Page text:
Hradec nad Moravicí, CZECH REPUBLIC — With its 5,489 people, Hradec nad Moravici is unknown even to the citizens of my country.
That, of course, is no surprise.
My town is a riddle. When you pay close attention to its name, you already know its greatest beauties and prides.
Hradec-comes from the word hrad, a castle in English.
Nad means above.
And Moravice is the name of the river that flows through my town.
A castle above the river.
There are many parts of Hradec which deserve to be adored but my heart has been significantly struck only by a few.
Many people come to my town to see our castle and just pass through its gardens. But for me, it is the gardens that comfort me. They’re not something that just surrounds the castle, adding to its beauty.
I come to the castle to spend time in the gardens, just to wander around.
The castle simply reminds me of how the air is filled with history.
There are only two statues in the gardens.
One is of Beethoven, to whom I always offer an imaginary bow. The other is of a woman at whom I always smile.
Right behind that woman is an ancient-looking bridge that can be passed by with as few as five steps.
Many people choose to walk around this bridge. But it is this place in which I most believe that a duchess could have walked the same path.
The place I love the most is also the most abandoned.
It’s hidden from the eyes of people who just slip by. It’s always in the shadow.
It has a stone bench underneath a large tree.
That’s my place for reading and single-member picnics.
Since the castle is located on a hill, there are incredible views of the river passing in the valley and all the tree-covered hills.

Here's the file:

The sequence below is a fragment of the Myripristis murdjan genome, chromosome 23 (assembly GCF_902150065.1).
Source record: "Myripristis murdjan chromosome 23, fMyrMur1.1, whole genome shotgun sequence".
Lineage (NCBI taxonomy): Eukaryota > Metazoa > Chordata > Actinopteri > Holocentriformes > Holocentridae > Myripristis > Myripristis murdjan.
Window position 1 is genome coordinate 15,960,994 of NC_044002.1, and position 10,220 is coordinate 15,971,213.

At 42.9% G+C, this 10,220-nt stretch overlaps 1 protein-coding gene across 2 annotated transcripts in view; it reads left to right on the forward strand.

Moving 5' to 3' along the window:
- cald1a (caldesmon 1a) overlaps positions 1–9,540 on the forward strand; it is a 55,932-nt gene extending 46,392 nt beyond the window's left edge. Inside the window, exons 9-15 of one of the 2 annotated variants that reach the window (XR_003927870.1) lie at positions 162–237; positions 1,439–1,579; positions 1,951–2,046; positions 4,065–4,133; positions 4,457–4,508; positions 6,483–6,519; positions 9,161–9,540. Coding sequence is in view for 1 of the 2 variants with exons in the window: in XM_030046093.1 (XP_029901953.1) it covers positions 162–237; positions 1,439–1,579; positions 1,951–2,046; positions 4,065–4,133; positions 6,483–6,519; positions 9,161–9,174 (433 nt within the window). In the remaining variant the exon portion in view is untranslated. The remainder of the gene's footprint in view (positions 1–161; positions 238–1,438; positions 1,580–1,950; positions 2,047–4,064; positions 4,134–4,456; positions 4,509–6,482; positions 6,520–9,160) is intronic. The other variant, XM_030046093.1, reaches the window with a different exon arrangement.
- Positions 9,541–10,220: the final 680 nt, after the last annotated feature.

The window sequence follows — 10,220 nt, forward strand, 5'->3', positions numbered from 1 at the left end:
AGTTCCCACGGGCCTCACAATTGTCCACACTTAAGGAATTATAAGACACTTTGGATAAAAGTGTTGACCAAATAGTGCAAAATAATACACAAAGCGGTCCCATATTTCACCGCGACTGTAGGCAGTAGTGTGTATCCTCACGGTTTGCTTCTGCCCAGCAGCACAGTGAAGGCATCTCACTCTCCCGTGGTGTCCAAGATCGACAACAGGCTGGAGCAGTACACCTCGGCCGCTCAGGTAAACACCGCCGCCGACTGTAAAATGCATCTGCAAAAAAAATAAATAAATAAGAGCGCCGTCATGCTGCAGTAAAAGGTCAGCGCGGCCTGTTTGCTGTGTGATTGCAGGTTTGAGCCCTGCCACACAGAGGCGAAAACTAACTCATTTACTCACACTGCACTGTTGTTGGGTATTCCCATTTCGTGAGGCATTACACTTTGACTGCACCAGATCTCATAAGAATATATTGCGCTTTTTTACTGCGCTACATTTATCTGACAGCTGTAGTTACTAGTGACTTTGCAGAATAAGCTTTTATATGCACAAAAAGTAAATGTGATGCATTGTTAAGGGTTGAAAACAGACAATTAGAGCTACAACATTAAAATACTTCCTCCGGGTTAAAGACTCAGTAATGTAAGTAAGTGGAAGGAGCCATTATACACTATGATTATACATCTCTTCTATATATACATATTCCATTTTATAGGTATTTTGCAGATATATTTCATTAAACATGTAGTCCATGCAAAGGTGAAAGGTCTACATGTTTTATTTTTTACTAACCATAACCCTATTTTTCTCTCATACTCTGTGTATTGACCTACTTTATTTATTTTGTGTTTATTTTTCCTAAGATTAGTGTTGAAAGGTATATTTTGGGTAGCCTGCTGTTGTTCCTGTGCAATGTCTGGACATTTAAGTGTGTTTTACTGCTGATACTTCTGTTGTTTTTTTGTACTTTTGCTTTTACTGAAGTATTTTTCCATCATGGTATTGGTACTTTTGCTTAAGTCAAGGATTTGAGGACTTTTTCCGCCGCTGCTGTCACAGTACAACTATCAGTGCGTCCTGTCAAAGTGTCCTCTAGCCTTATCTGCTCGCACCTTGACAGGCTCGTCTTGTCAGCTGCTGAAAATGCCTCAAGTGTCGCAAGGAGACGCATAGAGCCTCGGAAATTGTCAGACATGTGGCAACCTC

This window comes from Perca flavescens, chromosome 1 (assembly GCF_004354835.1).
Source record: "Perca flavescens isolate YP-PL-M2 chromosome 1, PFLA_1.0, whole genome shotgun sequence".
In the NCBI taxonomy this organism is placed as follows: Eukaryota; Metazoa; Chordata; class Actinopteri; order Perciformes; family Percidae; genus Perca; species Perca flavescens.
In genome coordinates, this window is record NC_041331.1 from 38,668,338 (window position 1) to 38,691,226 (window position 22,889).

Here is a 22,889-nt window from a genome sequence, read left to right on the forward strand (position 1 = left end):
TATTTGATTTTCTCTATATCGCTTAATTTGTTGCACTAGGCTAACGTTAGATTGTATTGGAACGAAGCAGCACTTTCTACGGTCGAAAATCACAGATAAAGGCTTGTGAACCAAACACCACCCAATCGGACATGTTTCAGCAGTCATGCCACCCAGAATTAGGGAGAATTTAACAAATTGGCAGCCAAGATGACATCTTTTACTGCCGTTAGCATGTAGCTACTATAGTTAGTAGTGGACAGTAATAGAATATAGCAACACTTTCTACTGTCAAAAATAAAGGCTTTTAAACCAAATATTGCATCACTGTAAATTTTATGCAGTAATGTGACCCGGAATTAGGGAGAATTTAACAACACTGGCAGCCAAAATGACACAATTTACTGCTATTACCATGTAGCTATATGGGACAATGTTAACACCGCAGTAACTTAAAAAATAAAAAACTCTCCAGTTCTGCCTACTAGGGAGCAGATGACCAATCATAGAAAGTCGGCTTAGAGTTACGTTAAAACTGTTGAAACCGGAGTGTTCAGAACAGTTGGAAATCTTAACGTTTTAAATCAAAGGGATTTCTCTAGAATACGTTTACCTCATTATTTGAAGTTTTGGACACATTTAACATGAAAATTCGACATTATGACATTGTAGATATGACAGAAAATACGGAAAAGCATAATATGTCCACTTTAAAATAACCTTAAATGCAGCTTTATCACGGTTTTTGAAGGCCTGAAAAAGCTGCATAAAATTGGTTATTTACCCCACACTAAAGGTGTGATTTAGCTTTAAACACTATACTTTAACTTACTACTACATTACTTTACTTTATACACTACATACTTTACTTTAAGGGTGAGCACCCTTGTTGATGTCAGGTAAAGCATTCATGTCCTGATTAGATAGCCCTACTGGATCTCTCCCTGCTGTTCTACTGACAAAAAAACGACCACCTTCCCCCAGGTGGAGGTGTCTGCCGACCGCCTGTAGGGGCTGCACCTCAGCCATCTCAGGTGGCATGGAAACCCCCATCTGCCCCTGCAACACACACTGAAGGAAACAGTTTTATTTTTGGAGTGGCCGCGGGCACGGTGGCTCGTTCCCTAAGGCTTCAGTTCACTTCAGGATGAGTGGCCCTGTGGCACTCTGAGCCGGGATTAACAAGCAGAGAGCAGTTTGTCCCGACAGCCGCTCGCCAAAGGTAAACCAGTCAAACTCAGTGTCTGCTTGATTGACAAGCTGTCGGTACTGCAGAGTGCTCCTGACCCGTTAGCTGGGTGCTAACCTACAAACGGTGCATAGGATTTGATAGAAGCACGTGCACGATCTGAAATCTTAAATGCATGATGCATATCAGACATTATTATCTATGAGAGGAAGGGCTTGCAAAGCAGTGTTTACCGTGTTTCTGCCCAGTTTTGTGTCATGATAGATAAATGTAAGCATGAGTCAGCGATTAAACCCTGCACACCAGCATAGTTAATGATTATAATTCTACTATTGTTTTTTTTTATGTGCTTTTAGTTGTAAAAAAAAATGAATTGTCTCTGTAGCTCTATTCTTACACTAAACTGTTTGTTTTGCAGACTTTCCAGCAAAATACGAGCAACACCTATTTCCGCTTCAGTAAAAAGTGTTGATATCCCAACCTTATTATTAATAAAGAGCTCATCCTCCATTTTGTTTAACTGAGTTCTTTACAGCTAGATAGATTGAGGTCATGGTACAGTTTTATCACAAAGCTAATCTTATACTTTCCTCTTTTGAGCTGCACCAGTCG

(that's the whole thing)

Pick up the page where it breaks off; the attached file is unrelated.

These views are the faithful listeners of my under-my-breath recitations of Shakespeare, Austen, Tolkien, Goethe and more.
Even though Hradec nad Moravicí is hidden from the world, there are still places that remain hidden even to most of its people.
My grandmother and grandfather live on a high spot where the sun always shines the brightest and the wind blows the strongest.
Behind their garden is a steep field. There is nothing special about this field except for one thing: At its high point, there is a single tree, my grandmother‘s and mine.
When I was little we used to have picnics there and my grandmother would always hug the tree. I think that my grandma is a part of the tree and the tree is a part of her.
From this spot, there is a view on the whole town, good and bad.
One can also see another hill which is covered with white chapels.
There’s a view of the red castle gate and its white tower.
There’s a view of the endless forests and tiny houses.
I spent the whole of last spring there reading Jane Eyre.
Rivers are often the subject of great poems, paintings and photographs. Ours is no exception.
Although Moravice is not crystal clear like the beauties of Austria, it still has its magic.
As Ted Hughes said: Everything is on its way to the river.
I’d say it’s true, at least for my town. No matter where you go, you always find yourself at the river.
The river is interwoven through the whole town. It is its vein.
I love these places dearly but the true thing that makes this little town feel like my home is my family, with its unconditional support of my grandparents, the love of my parents and the laughter of my little brother.
Viktorie Goldmannová is a Reporter with Youth Journalism International.